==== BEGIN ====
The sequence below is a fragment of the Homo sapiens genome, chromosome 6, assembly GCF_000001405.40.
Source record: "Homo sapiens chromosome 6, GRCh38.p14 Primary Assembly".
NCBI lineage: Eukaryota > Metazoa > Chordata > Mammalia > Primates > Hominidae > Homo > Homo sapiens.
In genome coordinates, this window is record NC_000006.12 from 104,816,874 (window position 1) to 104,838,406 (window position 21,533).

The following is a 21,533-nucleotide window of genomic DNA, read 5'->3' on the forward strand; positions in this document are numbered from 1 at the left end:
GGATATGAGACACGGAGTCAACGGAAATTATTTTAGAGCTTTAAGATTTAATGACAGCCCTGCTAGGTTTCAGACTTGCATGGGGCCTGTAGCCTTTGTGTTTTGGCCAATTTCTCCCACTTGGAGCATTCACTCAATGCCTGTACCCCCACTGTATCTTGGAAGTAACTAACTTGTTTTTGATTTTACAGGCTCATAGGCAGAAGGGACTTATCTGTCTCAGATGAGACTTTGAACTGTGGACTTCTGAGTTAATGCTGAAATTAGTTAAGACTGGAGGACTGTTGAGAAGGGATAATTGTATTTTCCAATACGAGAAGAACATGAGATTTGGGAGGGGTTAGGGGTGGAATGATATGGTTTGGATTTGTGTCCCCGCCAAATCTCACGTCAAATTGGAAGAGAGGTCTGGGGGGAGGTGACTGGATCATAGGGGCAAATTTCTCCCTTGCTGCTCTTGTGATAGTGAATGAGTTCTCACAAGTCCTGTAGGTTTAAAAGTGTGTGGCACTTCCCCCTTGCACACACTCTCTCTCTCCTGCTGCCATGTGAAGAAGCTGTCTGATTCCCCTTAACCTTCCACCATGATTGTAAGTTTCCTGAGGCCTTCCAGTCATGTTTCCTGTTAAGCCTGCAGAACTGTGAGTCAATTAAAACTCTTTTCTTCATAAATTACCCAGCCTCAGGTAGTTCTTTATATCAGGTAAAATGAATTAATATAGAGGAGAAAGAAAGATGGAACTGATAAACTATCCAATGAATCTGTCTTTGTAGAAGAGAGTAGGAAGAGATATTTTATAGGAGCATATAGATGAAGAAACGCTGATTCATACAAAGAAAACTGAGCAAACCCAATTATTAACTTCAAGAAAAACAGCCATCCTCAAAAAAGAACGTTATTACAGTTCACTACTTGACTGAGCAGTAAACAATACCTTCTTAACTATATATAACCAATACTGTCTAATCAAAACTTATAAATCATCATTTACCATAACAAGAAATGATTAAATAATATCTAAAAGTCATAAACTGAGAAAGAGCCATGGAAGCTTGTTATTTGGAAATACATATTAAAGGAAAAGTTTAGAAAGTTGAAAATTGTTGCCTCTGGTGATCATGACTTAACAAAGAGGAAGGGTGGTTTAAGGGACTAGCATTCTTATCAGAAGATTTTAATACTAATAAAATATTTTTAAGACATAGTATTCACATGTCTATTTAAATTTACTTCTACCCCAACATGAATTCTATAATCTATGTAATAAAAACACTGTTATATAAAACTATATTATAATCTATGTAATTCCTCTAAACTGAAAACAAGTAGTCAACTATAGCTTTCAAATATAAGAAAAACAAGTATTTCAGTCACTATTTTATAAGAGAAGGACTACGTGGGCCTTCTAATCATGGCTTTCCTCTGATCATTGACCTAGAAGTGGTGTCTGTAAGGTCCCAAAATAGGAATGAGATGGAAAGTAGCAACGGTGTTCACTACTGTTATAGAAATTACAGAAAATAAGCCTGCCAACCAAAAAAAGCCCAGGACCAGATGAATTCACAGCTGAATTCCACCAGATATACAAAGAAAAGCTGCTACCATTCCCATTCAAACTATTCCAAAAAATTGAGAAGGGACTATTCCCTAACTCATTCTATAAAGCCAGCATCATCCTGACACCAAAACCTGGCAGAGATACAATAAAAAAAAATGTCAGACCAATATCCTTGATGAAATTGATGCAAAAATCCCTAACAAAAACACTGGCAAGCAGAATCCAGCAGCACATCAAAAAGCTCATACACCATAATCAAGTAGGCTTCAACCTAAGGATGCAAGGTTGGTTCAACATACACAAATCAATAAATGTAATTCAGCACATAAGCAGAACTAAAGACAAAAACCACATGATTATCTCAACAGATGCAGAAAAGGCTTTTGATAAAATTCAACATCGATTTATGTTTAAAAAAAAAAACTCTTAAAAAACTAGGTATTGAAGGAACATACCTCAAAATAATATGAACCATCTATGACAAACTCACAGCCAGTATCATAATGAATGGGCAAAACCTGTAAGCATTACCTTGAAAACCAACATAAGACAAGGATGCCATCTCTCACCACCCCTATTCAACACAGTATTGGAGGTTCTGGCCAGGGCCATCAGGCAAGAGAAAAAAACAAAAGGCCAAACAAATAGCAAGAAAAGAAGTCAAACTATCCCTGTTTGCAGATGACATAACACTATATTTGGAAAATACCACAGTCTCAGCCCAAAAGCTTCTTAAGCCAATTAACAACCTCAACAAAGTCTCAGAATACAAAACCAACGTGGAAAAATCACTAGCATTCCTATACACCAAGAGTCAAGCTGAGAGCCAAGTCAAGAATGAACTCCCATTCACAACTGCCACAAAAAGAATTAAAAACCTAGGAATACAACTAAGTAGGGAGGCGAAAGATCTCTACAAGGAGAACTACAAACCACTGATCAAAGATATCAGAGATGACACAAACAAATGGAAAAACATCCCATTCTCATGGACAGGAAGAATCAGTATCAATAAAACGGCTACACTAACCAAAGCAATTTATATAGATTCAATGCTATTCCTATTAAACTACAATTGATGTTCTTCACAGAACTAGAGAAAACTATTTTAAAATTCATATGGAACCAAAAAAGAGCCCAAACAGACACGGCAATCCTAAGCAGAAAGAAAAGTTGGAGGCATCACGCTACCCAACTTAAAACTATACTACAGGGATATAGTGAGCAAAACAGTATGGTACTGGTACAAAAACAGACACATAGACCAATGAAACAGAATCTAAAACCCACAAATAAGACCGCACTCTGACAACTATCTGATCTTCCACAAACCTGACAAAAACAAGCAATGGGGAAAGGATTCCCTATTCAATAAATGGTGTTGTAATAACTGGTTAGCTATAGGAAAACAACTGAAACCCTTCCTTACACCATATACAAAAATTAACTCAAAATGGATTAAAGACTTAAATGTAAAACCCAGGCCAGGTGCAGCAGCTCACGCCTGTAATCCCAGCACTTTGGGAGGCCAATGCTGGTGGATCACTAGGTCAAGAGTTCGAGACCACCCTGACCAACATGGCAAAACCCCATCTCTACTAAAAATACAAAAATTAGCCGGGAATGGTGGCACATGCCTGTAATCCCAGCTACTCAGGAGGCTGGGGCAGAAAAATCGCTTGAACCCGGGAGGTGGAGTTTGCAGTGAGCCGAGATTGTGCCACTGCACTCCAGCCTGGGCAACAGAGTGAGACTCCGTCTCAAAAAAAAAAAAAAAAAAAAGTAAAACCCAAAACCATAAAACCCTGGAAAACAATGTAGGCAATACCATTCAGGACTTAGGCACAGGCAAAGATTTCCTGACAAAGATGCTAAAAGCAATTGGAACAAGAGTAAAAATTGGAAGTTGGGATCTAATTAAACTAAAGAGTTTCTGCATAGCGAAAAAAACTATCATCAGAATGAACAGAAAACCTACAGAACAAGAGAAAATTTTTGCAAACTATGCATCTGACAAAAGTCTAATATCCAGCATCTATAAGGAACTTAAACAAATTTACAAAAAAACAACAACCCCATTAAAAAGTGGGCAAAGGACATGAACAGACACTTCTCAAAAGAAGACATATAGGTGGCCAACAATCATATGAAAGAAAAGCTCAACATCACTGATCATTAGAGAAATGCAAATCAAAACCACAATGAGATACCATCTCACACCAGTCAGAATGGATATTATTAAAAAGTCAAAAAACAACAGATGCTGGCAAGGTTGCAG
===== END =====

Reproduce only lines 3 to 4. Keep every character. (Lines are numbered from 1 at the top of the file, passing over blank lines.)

NCBI lineage: Eukaryota > Metazoa > Chordata > Mammalia > Primates > Hominidae > Homo > Homo sapiens.
In genome coordinates, this window is record NC_000006.12 from 104,816,874 (window position 1) to 104,838,406 (window position 21,533).